Concerns around the budgetary position post Brexit will have been raised even more loudly by those who saw the statement in the weekend's edition of The Sunday Times by Boris Johnson, potentially the British Prime Minister, that he would withhold the £39 billion in outstanding British contributions to the EU budget for 2019 and 2020 unless the EU agreed what he called more favourable terms in Brexit. There are deep concerns, particularly regarding CAP, about the sustainability of the budgetary forecasts. Some might accuse Boris Johnson of simple bombast. That might prove to be the case but given that he is certainly one of the runners for the Prime Minister's position, this is a matter that we must take most seriously.

President Macron responded to this assertion - rather, a source close to him responded to Reuters - by saying that withholding Britain's contribution to the EU budget would amount to a sovereign debt default. President Macron has a habit of upping the ante in the debate with Britain. While Britain must be held to account and, as we all agree, this country cannot be the collateral damage in the Brexit debacle, there is a danger that we will get caught between anglophone and francophone bombast on some of these matters.

Given the new European Parliament term and the dynamic introduced by Brexit, now is the time to have a debate on the future of Europe and on protecting the democratic foundations and values of the Union. As democrats, however, we must open up to scrutiny the direction being taken by the European project. That would be a necessary and healthy thing to do.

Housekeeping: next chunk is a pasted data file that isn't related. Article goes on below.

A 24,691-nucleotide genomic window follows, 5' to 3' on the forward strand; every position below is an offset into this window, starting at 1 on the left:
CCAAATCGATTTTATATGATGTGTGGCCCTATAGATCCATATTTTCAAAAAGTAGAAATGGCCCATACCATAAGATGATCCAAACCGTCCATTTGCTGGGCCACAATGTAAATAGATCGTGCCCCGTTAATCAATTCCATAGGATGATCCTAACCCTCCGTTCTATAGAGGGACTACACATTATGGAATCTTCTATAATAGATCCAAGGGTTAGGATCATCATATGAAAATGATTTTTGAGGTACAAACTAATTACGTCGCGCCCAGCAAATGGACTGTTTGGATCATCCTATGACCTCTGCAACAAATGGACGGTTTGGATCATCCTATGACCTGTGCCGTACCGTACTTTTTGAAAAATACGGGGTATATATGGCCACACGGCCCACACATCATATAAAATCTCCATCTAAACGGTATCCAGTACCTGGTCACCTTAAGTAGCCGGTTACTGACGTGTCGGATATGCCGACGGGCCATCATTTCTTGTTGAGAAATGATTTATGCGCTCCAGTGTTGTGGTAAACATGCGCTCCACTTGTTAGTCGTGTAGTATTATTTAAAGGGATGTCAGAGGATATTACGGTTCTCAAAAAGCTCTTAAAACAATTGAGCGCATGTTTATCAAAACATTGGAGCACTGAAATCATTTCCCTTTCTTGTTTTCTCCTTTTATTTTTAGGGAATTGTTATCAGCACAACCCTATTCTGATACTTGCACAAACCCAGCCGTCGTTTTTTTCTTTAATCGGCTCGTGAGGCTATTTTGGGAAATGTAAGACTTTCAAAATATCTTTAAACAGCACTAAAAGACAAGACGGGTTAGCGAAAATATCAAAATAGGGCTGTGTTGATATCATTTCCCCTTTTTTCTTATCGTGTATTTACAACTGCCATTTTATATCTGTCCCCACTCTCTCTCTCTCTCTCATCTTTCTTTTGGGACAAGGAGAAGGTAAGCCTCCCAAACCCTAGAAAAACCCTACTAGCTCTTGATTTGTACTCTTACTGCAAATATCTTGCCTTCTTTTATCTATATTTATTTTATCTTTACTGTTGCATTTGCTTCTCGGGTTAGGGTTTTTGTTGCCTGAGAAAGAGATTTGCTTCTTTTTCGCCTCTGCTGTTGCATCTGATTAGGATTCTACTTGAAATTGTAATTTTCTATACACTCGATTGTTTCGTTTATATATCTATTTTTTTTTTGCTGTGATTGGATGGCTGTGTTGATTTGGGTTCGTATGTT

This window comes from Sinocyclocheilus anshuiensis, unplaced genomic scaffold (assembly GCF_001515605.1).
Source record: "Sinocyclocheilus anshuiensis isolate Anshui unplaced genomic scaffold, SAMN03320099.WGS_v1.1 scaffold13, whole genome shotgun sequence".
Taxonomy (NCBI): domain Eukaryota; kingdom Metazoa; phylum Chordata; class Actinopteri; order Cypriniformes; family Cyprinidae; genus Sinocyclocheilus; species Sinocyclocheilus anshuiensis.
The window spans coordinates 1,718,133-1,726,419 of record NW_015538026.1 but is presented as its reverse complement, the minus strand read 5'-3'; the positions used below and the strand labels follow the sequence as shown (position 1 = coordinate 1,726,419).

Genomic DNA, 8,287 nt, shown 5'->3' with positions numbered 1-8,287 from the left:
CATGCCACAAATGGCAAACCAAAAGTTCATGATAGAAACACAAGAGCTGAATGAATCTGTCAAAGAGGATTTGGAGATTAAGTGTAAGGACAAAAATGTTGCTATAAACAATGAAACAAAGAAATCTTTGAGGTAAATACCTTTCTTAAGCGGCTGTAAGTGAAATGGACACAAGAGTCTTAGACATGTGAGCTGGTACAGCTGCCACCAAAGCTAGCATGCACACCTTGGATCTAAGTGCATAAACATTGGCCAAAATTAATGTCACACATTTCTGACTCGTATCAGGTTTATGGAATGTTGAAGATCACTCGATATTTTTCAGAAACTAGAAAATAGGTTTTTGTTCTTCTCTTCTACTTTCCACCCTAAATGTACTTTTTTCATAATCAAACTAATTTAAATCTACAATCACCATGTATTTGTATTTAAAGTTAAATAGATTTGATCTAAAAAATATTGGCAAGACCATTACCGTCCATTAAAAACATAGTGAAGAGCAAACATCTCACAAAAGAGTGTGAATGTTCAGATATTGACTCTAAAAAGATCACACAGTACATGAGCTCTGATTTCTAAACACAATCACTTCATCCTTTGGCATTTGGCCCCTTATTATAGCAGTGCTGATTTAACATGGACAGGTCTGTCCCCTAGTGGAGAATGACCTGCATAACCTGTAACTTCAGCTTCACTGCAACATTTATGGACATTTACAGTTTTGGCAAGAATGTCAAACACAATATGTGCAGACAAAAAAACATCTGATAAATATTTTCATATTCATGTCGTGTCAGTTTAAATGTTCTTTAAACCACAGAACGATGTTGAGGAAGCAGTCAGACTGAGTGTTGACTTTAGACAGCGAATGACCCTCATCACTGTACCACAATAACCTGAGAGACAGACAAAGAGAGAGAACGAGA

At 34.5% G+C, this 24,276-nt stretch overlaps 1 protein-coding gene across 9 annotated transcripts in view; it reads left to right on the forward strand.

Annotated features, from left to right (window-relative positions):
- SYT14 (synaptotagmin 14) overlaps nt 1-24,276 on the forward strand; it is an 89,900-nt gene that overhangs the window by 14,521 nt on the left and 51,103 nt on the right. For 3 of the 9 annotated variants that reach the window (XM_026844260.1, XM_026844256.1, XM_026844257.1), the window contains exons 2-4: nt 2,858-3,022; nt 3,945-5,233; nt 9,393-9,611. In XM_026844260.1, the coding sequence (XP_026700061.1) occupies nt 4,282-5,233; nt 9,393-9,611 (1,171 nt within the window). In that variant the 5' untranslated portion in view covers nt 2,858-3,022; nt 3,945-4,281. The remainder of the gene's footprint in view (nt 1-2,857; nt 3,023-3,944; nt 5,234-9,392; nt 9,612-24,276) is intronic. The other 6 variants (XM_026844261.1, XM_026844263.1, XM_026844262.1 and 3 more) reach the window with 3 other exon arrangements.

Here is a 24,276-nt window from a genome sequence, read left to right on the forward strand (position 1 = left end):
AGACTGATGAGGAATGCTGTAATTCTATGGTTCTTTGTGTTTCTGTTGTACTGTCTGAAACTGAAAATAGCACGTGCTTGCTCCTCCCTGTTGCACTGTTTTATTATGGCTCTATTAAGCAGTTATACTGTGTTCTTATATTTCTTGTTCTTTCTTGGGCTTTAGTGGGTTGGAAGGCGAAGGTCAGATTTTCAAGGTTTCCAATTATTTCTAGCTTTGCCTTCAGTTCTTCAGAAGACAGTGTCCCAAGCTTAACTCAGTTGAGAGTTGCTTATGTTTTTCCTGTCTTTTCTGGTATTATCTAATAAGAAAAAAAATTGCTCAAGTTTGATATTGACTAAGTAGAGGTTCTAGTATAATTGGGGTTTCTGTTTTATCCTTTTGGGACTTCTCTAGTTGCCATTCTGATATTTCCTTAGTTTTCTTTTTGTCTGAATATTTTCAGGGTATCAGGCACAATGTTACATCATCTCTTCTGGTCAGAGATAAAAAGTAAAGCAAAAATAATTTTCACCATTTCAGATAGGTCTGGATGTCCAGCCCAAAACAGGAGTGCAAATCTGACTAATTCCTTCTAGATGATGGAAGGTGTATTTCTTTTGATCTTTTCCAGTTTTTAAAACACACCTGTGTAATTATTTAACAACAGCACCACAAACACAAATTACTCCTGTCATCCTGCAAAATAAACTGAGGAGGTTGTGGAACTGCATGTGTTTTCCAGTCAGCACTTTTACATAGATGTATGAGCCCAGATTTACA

How does the Taoiseach propose to promote that debate? I am not talking about a shouting match or a scenario in which those with critical views are denigrated as anti-European or negative. We need to have a grown-up, mature and democratic debate about the future direction of the European project.

The results of the recent European Parliament elections are to be welcomed. As others have done, I congratulate the four Deputies who have been elected to the European Parliament and I wish them well. It is to be welcomed that the expected swing to the far right did not materialise. It seems that we now have a fragmented and diverse sector. This will be challenging. I have no doubt that the political system will rise to the occasion in the interests of the citizens of Europe.

I would like to speak about the United Kingdom and Brexit. We are in despair as we watch developments in UK politics at this time. The Conservative Party leadership race is particularly depressing. Now that we know the positions of a number of the contenders, it is especially depressing that many of the candidates seem to have no interest in, or feel for, Northern Ireland or the Republic of Ireland. I suspect that Anglo-Irish relations will be particularly difficult in the months ahead. I think the Taoiseach will need all his diplomatic skills to deal with that. The Rockall fisheries dispute is now on the agenda as well. It is a sign of things to come. I would say that the leadership race in the Conservative Party is especially depressing.